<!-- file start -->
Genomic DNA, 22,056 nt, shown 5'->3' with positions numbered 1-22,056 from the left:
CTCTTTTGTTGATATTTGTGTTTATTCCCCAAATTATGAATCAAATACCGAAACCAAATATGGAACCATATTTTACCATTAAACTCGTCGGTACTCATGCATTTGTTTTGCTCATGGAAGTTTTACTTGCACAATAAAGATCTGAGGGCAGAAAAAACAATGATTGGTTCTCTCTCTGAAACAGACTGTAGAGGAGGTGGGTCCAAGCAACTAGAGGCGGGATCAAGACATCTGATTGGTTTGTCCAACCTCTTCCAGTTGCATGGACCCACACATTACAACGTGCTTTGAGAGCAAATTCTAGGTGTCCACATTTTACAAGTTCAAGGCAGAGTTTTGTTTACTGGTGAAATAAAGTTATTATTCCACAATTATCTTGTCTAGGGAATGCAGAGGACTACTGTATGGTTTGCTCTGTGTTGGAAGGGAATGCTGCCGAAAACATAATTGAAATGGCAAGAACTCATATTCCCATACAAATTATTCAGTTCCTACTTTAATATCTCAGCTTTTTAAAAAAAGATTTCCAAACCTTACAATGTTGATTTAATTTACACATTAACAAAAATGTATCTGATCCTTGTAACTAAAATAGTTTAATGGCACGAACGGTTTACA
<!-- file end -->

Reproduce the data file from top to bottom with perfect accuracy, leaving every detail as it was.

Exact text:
Genomic DNA, 22,056 nt, shown 5'->3' with positions numbered 1-22,056 from the left:
CTCTTTTGTTGATATTTGTGTTTATTCCCCAAATTATGAATCAAATACCGAAACCAAATATGGAACCATATTTTACCATTAAACTCGTCGGTACTCATGCATTTGTTTTGCTCATGGAAGTTTTACTTGCACAATAAAGATCTGAGGGCAGAAAAAACAATGATTGGTTCTCTCTCTGAAACAGACTGTAGAGGAGGTGGGTCCAAGCAACTAGAGGCGGGATCAAGACATCTGATTGGTTTGTCCAACCTCTTCCAGTTGCATGGACCCACACATTACAACGTGCTTTGAGAGCAAATTCTAGGTGTCCACATTTTACAAGTTCAAGGCAGAGTTTTGTTTACTGGTGAAATAAAGTTATTATTCCACAATTATCTTGTCTAGGGAATGCAGAGGACTACTGTATGGTTTGCTCTGTGTTGGAAGGGAATGCTGCCGAAAACATAATTGAAATGGCAAGAACTCATATTCCCATACAAATTATTCAGTTCCTACTTTAATATCTCAGCTTTTTAAAAAAAGATTTCCAAACCTTACAATGTTGATTTAATTTACACATTAACAAAAATGTATCTGATCCTTGTAACTAAAATAGTTTAATGGCACGAACGGTTTACA